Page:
And the same could be said for Jose De Leon, the Dodgers prospect who made the most growth and advancement in 2015. The Dodgers could bring him up to bolster the bullpen early in the season, but they want him to develop into a Major League starter, so they will let him continue to develop in the Minor Leagues in 2016. But the kid is simply too good to be left there, so come September, they’ll bring him up to help bolster the bullpen down the stretch.
The last two names for Dodgers Rookies in 2016 are Jharel Cotton and Chris Andersen. Currently starters, neither project to be particularly talented at the major league level… ever. Considering that the Dodgers already have De Leon and Lee in the near future, Urias probably in 2017 and Walker Buehler down the road, this front office can and should abandon these kid’s dreams of starting in the show. They will start the year in AAA-Oklahoma City as relievers where they got a tryout last year. If they perform well, they will get a chance to show off for the Dodgers in September, and hopefully battle for a spot on the roster in 2017.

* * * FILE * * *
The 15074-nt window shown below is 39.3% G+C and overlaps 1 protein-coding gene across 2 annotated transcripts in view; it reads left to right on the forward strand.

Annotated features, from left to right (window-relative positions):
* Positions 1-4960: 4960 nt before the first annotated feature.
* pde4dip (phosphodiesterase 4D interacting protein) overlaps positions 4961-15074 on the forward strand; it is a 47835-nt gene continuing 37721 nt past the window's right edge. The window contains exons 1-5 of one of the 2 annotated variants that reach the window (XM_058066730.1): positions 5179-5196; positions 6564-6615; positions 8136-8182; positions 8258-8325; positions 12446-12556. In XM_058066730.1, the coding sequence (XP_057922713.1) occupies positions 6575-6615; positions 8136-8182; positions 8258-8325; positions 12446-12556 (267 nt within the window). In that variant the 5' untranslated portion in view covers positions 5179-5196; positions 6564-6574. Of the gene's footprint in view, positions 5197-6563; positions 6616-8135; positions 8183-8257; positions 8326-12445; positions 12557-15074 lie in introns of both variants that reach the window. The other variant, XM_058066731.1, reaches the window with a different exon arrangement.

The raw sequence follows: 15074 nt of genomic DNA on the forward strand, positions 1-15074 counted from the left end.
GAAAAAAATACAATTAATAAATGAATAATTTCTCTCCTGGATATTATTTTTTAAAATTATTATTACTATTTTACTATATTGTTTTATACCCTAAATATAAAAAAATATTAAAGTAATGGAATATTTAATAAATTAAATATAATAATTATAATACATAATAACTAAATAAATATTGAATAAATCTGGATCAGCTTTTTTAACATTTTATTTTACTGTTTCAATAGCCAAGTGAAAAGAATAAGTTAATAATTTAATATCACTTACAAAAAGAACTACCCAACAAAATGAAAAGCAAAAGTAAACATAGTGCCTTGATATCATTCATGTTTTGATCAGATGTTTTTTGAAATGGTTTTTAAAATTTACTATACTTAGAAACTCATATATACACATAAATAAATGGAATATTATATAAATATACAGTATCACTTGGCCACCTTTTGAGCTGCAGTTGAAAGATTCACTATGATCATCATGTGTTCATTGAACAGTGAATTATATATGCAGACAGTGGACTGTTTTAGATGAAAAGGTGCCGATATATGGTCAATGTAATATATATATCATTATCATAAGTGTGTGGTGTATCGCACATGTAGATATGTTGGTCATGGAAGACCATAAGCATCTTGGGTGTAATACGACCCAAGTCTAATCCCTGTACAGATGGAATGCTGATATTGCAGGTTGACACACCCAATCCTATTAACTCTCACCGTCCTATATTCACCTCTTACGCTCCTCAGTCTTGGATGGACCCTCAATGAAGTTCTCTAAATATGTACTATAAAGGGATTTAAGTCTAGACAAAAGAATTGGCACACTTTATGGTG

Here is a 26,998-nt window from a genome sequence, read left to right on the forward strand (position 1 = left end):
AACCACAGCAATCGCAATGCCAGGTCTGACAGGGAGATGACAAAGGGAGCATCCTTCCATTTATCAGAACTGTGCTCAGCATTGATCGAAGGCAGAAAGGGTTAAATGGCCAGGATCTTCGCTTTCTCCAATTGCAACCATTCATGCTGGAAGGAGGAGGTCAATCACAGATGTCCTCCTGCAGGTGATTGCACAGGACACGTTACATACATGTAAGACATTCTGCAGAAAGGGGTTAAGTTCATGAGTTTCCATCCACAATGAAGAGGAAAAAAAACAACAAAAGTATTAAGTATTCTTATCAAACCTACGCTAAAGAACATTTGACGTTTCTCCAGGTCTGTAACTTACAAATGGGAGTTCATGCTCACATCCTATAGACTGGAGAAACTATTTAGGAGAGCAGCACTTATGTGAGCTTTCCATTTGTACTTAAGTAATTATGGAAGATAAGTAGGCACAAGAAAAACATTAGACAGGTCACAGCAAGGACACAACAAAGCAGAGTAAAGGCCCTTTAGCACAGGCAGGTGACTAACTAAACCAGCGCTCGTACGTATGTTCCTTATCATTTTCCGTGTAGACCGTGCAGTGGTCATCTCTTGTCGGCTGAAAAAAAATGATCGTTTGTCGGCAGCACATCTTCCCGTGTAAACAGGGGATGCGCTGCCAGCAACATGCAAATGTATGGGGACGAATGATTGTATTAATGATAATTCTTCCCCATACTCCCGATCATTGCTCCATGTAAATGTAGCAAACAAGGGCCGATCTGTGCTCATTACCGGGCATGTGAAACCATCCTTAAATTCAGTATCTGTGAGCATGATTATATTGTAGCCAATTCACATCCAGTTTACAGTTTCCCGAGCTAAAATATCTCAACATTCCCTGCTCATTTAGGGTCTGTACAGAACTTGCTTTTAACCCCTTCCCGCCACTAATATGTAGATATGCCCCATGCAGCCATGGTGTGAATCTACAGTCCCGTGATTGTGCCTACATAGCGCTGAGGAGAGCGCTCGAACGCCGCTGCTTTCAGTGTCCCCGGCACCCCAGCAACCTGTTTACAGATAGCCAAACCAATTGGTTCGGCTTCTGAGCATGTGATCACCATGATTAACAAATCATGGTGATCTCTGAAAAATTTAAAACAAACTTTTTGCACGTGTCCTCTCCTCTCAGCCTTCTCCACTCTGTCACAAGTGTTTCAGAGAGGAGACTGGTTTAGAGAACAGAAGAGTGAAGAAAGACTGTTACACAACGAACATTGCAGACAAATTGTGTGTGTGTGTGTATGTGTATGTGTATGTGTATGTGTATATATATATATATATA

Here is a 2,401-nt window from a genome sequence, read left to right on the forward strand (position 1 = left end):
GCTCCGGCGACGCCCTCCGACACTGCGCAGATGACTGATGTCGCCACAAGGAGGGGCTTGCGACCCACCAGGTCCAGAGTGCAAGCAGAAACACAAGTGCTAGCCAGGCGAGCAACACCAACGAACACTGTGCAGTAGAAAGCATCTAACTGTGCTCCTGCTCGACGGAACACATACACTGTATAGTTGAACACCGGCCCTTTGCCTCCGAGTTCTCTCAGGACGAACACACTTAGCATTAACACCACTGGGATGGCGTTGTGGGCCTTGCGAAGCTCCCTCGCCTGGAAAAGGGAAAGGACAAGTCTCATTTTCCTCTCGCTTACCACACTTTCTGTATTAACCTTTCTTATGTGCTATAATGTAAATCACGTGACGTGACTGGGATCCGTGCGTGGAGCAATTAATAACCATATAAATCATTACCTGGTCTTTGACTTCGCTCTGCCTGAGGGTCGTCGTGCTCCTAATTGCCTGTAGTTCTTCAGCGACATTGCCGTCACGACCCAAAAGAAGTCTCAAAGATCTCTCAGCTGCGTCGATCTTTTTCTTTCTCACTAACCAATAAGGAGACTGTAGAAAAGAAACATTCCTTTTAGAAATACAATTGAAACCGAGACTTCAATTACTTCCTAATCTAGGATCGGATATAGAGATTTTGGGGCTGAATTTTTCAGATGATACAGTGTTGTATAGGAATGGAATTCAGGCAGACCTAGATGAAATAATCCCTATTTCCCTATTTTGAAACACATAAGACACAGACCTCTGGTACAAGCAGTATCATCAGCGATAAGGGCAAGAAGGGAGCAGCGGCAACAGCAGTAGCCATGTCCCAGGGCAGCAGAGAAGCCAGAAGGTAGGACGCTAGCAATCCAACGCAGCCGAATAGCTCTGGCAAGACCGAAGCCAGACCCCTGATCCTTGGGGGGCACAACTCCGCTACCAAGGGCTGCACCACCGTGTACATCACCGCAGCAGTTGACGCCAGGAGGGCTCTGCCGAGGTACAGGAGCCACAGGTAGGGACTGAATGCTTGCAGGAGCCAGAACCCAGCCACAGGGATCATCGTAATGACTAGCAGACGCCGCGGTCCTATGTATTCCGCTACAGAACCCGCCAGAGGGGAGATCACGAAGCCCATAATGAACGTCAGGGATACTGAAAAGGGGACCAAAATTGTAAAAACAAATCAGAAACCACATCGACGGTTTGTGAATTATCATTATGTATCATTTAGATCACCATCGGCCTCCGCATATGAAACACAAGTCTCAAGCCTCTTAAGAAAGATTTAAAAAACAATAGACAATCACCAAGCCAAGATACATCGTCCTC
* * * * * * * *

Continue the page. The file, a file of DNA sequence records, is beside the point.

Yes yes yes, I left Julia Urias off this list of Dodgers Rookies. The dude is easily the #1 prospect in the Dodgers organization and projects to be a #1 or #2 starter in the MLB for years when he arrives. But the kid is just that, a kid. He is 19 years old and hasn’t even pitched 100 innings yet in any single season. Expect the Dodgers to be patient with this kid. I see no way in which he arrives in 2016, which he likely spends in Texas accumulating 150+ strikeouts in 120 or so innings. In 2017 they can bring him to Spring Training, let him spend most of the year in Oklahoma City and bring him up in September after throwing 150 or so innings and come 2018, they’ll have a young stud ready to actually pitch an entire season of baseball.